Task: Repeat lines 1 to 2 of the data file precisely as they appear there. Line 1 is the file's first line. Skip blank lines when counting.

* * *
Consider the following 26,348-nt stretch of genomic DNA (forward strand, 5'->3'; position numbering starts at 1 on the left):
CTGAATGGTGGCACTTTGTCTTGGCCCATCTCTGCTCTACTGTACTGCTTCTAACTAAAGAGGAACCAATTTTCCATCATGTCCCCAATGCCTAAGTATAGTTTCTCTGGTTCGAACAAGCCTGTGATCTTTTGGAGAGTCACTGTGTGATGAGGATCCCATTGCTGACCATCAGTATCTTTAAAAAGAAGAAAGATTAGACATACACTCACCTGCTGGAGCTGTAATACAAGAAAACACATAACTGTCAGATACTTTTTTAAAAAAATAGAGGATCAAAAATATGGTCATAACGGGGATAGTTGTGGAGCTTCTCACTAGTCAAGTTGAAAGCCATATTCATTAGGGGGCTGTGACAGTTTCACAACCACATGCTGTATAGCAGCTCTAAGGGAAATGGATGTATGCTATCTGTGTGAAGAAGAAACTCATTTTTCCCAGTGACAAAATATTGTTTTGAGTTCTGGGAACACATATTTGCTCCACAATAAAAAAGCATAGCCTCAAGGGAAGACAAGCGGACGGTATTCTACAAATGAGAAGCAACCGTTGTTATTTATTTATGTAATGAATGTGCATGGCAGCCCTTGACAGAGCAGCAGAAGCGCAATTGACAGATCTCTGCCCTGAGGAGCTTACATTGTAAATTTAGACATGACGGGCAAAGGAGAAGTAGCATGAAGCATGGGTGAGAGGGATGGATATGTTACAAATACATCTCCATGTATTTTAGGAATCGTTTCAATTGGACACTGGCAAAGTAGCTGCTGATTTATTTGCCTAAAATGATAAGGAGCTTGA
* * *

Consider the following 26,348-nt stretch of genomic DNA (forward strand, 5'->3'; position numbering starts at 1 on the left):
CTGAATGGTGGCACTTTGTCTTGGCCCATCTCTGCTCTACTGTACTGCTTCTAACTAAAGAGGAACCAATTTTCCATCATGTCCCCAATGCCTAAGTATAGTTTCTCTGGTTCGAACAAGCCTGTGATCTTTTGGAGAGTCACTGTGTGATGAGGATCCCATTGCTGACCATCAGTATCTTTAAAAAGAAGAAAGATTAGACATACACTCACCTGCTGGAGCTGTAATACAAGAAAACACATAACTGTCAGATACTTTTTTAAAAAAATAGAGGATCAAAAATATGGTCATAACGGGGATAGTTGTGGAGCTTCTCACTAGTCAAGTTGAAAGCCATATTCATTAGGGGGCTGTGACAGTTTCACAACCACATGCTGTATAGCAGCTCTAAGGGAAATGGATGTATGCTATCTGTGTGAAGAAGAAACTCATTTTTCCCAGTGACAAAATATTGTTTTGAGTTCTGGGAACACATATTTGCTCCACAATAAAAAAGCATAGCCTCAAGGGAAGACAAGCGGACGGTATTCTACAAATGAGAAGCAACCGTTGTTATTTATTTATGTAATGAATGTGCATGGCAGCCCTTGACAGAGCAGCAGAAGCGCAATTGACAGATCTCTGCCCTGAGGAGCTTACATTGTAAATTTAGACATGACGGGCAAAGGAGAAGTAGCATGAAGCATGGGTGAGAGGGATGGATATGTTACAAATACATCTCCATGTATTTTAGGAATCGTTTCAATTGGACACTGGCAAAGTAGCTGCTGATTTATTTGCCTAAAATGATAAGGAGCTTGA